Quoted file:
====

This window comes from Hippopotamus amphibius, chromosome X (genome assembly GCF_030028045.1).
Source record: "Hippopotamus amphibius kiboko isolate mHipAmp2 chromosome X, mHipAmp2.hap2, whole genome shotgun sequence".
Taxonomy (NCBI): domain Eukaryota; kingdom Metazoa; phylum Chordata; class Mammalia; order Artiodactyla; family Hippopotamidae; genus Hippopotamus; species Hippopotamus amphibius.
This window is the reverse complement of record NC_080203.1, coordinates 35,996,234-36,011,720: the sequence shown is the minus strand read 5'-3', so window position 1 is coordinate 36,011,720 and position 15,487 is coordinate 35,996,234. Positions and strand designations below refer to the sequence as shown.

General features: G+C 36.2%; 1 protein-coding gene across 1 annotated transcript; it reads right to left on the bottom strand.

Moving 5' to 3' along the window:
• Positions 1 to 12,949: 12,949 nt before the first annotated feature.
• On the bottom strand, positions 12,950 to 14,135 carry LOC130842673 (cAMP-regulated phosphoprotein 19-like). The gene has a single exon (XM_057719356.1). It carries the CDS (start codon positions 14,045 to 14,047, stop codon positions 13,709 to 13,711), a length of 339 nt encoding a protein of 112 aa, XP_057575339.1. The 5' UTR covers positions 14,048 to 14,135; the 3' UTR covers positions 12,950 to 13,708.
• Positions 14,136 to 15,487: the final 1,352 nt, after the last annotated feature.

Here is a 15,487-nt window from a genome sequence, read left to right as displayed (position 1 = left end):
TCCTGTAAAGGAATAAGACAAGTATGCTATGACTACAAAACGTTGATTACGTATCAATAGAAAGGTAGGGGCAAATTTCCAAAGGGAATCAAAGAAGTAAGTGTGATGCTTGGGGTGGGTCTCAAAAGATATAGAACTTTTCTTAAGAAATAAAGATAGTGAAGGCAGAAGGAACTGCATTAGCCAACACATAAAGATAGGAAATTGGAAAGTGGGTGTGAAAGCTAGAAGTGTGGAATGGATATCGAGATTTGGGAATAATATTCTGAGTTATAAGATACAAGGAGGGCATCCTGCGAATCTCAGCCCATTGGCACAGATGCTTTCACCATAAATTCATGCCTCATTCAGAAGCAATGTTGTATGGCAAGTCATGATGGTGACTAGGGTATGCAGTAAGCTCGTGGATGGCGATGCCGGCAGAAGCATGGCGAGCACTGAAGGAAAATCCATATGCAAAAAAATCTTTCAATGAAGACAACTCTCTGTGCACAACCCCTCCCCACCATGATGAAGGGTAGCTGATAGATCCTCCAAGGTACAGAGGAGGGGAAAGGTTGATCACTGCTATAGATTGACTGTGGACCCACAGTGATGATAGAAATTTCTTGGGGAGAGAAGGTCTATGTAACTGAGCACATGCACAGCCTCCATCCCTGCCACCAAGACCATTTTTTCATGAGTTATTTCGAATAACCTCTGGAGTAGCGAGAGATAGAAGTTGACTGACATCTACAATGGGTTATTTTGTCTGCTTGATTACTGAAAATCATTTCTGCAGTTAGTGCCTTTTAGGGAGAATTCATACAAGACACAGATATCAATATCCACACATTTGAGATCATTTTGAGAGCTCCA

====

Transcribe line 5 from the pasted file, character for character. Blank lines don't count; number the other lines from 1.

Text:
General features: G+C 36.2%; 1 protein-coding gene across 1 annotated transcript; it reads right to left on the bottom strand.